By Chuck Fitzgerald
Orienteering is Hot!
Orienteering is one of the most thrilling activities available for outdoor enthusiasts of all ages, and here's the good news: It's inexpensive. If you enjoy spending time out of doors and you are looking to break out of your regular routine, orienteering may be the challenge you've been hoping for.
Thousands of men, women and children around the country are addicted to the mental and physical rush of orienteering. Let's find out why.
Chart your course
First off, what is orienteering? Orienteering is an outdoor sport where you use a map and a compass to find your way through a cross-country-style course, either leisurely or competitively. Here's basically how it works: By using only a compass and a map, participants move from one control point to another until reaching the end of the course. Each participant — an orienteer — uses a special device to mark his scorecard (a unique one is located at each control point), thus proving he actually visited the required control points. The orienteer who reaches the finish line first, with all control points visited, is the winner.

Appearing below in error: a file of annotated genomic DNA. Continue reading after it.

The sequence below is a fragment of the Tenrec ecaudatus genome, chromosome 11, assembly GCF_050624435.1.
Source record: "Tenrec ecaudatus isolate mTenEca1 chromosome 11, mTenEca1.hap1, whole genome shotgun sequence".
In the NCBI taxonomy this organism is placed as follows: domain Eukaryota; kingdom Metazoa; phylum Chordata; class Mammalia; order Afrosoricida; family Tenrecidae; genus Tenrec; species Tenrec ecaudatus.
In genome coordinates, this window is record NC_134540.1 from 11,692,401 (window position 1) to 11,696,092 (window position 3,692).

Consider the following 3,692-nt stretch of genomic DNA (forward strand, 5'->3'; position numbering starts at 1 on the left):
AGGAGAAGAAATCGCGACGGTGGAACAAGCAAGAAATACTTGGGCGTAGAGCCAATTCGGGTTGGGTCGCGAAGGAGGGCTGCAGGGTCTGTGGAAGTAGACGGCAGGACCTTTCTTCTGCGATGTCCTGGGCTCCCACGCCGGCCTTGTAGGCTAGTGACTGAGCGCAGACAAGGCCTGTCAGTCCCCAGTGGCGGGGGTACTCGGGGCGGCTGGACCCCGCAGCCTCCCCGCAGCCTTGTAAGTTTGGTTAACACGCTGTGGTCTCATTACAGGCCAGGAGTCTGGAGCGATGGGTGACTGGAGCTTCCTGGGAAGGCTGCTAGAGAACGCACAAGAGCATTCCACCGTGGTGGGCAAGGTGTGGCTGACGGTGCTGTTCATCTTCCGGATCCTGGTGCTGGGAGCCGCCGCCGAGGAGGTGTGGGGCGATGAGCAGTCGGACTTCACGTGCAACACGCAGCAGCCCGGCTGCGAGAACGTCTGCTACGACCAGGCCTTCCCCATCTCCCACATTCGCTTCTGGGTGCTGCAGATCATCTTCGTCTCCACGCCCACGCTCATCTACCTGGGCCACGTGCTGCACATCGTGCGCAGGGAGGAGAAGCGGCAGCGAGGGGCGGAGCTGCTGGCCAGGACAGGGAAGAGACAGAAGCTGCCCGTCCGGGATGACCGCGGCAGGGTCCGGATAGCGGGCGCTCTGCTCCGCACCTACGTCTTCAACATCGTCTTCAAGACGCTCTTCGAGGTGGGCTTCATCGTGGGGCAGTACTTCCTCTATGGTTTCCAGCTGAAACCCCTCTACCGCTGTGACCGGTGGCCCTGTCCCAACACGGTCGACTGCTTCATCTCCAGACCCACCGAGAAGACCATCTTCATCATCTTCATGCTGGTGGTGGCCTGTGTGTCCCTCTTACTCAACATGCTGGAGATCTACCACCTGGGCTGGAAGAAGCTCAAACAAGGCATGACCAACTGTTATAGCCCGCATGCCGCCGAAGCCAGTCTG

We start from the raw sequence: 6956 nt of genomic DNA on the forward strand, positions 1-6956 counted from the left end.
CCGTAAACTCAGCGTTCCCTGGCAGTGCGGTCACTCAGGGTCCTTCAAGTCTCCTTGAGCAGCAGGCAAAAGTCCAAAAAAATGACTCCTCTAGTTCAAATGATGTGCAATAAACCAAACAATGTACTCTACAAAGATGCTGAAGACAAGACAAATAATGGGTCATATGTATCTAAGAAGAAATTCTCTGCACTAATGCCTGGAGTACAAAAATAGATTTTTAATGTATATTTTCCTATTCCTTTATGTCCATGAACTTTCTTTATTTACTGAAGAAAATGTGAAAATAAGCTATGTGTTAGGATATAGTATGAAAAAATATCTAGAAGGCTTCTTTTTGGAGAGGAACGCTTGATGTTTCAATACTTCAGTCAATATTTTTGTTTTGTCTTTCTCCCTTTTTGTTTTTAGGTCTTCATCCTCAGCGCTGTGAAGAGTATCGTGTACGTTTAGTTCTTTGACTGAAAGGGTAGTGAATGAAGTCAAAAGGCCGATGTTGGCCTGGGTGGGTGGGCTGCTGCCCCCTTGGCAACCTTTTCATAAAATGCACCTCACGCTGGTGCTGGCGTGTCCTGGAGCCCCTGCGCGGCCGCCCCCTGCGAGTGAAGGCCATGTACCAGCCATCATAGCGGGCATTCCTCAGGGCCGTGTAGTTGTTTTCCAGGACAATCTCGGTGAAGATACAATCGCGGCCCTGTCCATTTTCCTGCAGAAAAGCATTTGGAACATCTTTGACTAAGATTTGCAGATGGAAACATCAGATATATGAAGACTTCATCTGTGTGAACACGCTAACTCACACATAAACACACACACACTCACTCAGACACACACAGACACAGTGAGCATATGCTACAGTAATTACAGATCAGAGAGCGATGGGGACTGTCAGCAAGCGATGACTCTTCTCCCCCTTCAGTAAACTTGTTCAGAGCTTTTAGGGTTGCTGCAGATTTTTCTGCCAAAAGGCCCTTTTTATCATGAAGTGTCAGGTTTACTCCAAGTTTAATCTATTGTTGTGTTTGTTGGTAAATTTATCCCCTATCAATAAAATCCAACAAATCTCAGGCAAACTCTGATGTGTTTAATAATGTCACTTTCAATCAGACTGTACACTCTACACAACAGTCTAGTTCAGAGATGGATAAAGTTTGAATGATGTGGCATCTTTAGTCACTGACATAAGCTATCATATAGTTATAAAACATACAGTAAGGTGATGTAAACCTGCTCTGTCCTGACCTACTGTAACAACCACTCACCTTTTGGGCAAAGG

Sounds easy doesn't it? So what's the catch?
Finding the way
There are two main challenges to the sport. First, the route is not marked. Therefore, the orienteer must personally navigate from control point to control point using only a compass and a map. To successfully do this, he will always need to know how far he has traveled and in what direction. His map, provided at the event, gives detailed information on the terrain such as hills, landmarks, bodies of water and other obstacles.
Secondly, to be successful in orienteering, the orienteer needs excellent map-reading skills, the ability to focus mentally and the ability to make decisions. If the event is competitive, all of this is done as fast as possible.
The most popular type of orienteering is foot orienteering — abbreviated as foot-O – which is an Olympic sport. World-class foot-O athletes typically have endurance and strength characteristics similar to those of marathon runners.
Other orienteering types include mountain bike, skiing, trail and night orienteering.
To find out more information on orienteering in your city, contact the United States Orienteering Federation.
Competitive orienteering has been called the "thinking sport" and has been likened to "running while playing chess." With orienteering, you'll improve your problem-solving skills and your decision-making skills and you will push yourself to new levels of accomplishment — all while having a great time.
While leisure orienteering is not nearly as fast-paced or as pressure-packed as competitive orienteering, you'll still get an adrenaline rush when you've successfully found your way through the course – and that's why orienteering is hot.
© Chuck Fitzgerald
Chuck Fitzgerald is the president of Arizona-based BackCountry Toys, an online store providing backcountry specialty gear and educational information for outdoor enthusiasts. Visit BackCountry Toys to receive the free e-newsletter "FreshAir," or call (800) 316-9055.